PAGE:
Most Canada oil sands crude being produced at a loss -report
By Nia Williams
CALGARY, Alberta Aug 20 (Reuters) - More than three-quarters of Canada's daily output of 2.2 million barrels of crude from oil sands is being produced at a loss at current prices, research from analysts at TD Securities shows, although producers are unlikely to halt operations.
Only two mining and upgrading projects - Canadian Natural Resources Ltd's Horizon project and Suncor Energy's Millennium mine - are producing synthetic crude for less than its current outright price around $36 a barrel, analyst Menno Hulshof said on Thursday.
Every thermal oil sands player is bleeding cash on every barrel produced with U.S. crude around $41 and the Canadian heavy benchmark, Western Canada Select (WCS), around $24 a barrel, according to a report released by the bank on Wednesday.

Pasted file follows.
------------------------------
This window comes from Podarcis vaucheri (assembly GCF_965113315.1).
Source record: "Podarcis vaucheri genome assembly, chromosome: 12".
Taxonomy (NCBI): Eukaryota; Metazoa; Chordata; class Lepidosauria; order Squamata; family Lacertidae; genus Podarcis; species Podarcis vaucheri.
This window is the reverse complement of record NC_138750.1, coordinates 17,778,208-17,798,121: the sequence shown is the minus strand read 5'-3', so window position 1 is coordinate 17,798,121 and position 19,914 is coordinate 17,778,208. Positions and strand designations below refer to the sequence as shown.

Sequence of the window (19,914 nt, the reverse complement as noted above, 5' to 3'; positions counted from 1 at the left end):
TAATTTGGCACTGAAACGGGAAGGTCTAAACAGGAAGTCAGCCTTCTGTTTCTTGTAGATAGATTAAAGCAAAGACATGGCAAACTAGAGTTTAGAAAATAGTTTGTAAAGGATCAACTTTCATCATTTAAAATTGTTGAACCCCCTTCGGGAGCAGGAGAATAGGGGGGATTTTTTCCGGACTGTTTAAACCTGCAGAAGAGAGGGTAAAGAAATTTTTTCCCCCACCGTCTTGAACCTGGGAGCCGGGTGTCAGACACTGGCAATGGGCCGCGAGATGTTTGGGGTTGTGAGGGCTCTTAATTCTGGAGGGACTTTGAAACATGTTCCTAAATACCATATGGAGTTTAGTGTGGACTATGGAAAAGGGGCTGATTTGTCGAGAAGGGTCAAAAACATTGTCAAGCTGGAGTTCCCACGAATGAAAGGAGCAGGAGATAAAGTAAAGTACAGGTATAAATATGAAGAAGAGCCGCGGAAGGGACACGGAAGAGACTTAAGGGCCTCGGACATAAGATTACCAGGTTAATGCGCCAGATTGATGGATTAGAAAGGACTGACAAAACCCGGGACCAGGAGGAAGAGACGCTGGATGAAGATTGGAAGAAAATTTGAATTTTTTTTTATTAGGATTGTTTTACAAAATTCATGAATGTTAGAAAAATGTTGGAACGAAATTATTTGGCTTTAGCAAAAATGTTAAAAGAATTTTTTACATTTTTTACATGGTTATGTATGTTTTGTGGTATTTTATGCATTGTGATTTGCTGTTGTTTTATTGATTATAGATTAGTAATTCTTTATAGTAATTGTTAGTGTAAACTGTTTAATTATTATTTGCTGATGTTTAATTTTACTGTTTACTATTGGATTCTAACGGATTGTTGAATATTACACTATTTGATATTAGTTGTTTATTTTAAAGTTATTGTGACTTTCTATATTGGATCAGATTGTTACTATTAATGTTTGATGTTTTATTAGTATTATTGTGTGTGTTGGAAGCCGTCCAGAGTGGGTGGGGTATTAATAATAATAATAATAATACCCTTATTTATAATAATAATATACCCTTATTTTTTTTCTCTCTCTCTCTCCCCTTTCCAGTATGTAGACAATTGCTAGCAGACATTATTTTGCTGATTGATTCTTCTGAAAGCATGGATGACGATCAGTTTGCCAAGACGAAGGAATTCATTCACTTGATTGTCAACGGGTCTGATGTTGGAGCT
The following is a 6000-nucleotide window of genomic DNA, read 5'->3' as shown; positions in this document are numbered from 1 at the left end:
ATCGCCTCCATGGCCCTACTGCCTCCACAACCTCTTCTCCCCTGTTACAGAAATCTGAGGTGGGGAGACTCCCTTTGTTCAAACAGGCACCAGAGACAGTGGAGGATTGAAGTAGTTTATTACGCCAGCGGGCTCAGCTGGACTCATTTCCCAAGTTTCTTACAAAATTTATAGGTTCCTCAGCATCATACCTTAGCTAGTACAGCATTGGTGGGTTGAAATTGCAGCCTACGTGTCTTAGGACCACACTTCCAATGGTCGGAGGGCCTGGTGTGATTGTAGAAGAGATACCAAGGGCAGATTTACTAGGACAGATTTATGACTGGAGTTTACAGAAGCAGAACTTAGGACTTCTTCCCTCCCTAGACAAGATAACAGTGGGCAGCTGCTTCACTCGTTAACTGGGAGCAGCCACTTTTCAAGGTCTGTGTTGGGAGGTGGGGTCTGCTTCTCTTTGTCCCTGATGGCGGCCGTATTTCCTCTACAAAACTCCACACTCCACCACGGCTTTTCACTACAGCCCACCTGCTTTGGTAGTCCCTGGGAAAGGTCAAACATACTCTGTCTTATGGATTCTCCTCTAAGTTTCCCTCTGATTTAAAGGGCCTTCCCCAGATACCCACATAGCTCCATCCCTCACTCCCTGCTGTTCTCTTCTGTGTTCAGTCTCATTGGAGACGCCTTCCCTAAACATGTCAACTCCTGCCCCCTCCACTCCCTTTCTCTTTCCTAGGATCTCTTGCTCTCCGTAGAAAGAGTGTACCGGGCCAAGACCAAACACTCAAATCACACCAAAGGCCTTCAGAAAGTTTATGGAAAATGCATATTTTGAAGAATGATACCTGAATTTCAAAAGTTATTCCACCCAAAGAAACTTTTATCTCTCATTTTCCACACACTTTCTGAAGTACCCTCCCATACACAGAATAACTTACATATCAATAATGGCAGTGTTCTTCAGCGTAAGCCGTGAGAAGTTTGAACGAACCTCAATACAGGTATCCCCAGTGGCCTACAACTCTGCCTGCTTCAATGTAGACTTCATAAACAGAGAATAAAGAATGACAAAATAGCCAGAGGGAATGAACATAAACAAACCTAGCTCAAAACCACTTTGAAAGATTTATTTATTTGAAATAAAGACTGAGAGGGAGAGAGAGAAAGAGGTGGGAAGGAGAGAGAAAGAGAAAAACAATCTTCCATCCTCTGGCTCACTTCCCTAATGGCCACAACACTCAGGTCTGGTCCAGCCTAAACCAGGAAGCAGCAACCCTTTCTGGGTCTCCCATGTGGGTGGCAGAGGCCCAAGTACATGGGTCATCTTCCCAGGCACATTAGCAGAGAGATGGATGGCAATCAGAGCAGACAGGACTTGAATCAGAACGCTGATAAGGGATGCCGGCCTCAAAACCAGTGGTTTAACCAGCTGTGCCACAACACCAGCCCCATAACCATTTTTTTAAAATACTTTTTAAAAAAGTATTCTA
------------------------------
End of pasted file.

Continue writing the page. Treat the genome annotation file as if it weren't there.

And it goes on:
That means only around 450,000 barrels per day of oil sands production is in the black, a bleak picture for the region which holds the world's third-largest oil reserves but is also saddled with high operating costs.
There are two types of oil sands projects: thermal projects, in which steam is pumped underground to heat reservoirs so tarry bitumen can flow to the surface, and strip-mining projects. Most mining projects upgrade the bitumen into refinery-ready synthetic crude, while thermal projects tend to blend the bitumen into lower-priced heavy crude such as WCS.
The TD research took the average costs of some of the most efficient thermal operations, such as Cenovus Energy and MEG Energy's Foster Creek and Christina Lake projects, and concluded they need U.S. crude above $43 to make money. U.S. crude futures settled on Thursday at $41.14 per barrel.
At $41, companies struggle to cover the cost of operating, royalties, transportation and blending. Continued...